Regarding the recent NAR verdict

The allegations:

NAR conspired with real estate firms to keep commissions artificially high. Some corporate brokers require a ‘fixed’ minimum commission percentage and the National Association of Realtors (NAR) mandates the buyer’s CoOp as a prerequisite for listing. As a result, MLS properties have an inflated ‘price-fixed’ component that contributes to the overall sales price. The plaintiffs argued that this constituted a violation of the Sherman Antitrust Act. Buyer’s remorse made it easy to gather plaintiffs for the class-action lawsuit.

My opinion about the merits:

Regarding NAR, I don’t believe that this mandated incentive is wrong. It forms the very foundation of what it means to cooperate as a REALTOR. Some association forms have a separate box where the seller agrees to pay the buyer’s broker, that was a mistake in my opinion. In our Association, LVR’s listing agreement shows the overall percentage that the seller will pay to the listing brokerage to sell their home. According to the contract, there is no mandate to pay any portion of that to the buyer’s broker. We pay a CoOp in any amount we deem necessary to fulfill our duty to sell in the best interest of the seller. I think our association got it right and the language in the LVR listing agreement will be a good example for other associations.

Below is a screenshot of LVR’s Contract language.

Below is a screenshot from our LVR MLS showing the mandated incentive.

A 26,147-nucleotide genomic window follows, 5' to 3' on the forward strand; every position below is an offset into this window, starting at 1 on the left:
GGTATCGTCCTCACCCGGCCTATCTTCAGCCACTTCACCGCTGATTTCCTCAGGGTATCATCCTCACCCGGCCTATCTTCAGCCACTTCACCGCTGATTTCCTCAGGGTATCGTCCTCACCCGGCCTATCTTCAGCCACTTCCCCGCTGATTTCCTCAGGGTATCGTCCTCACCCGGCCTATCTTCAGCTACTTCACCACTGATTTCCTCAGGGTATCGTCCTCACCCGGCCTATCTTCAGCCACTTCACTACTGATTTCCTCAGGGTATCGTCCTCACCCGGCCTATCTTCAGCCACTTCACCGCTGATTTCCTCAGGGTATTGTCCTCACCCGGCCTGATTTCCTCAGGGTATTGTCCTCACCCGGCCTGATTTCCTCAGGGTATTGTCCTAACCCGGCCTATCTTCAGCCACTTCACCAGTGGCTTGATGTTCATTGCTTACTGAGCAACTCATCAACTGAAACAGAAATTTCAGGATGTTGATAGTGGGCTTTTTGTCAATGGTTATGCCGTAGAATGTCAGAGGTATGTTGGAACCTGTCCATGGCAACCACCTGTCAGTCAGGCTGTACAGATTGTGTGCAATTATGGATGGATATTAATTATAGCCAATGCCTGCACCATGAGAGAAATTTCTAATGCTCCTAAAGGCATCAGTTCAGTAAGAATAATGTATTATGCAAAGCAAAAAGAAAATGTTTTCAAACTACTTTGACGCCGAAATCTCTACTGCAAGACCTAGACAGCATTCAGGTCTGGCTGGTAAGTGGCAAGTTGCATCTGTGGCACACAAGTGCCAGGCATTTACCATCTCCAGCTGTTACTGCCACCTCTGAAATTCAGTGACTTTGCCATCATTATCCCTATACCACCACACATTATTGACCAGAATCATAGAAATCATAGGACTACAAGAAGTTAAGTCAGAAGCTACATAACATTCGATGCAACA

Should we worry?

This will be appealed and tied up in litigation for a long time. Nevertheless, we should have a contingency plan.

What could result If the verdict stands up to the appeal? 

  • No more mandated commissions in the MLS: The requirement to enter a buyer’s agent commission will be eliminated. Offering a commission to the buyer’s broker will be voluntary. It will be up to the buyer to find a property with a CoOp offered to their agent or, if no CoOp is available, pay their agent at the close of escrow, either in cash or financed into the loan. This change may expose the agent to greater liability. If agents do not present all property options equally to the buyer, regardless of whether a commission is offered or not, it would be considered a fair housing violation known as ‘Steering’.
  • Elimination of a CoOp commission: It’s possible they will remove a CoOp altogether, but I doubt that will happen. As long as it’s voluntarily offered by the listing broker and not the seller, I believe the CoOp commission will remain, although voluntary.
  • Buyer Broker Agreements: We will need to rely on Buyer Broker Agreements. I expect that the LVR BBA form will include new language to clarify the possible absence of a buyer CoOp. This change will require buyers to make a more deliberate decision when retaining you as their agent and entering into a contract.
  • Dual Agency: When no CoOp is offered, buyers may go directly to the listing broker for their purchase. Buyers may question the need to pay an additional fee to the buyer’s broker when they have an alternative. In many cases, consumers will choose the path of least financial resistance, which will often lead them to the listing agent. Dual representation will become common, limiting cooperation.
  • The Nevada Real Estate Division may consider eliminating Dual Agency and the Consent to Act. This step may be necessary to prevent consumers from going directly to the listing agent to avoid retaining a Buyer’s Agent.

What changes should we expect right away? 

If immediate changes are expected, they may include the elimination of the requirement to enter a CoOp in the MLS. Offering a commission to the buyer’s broker will become voluntary. If such a change does take place, I expect the Nevada Real Estate Division will likely eliminate the Consent To act as a Dual Agent.

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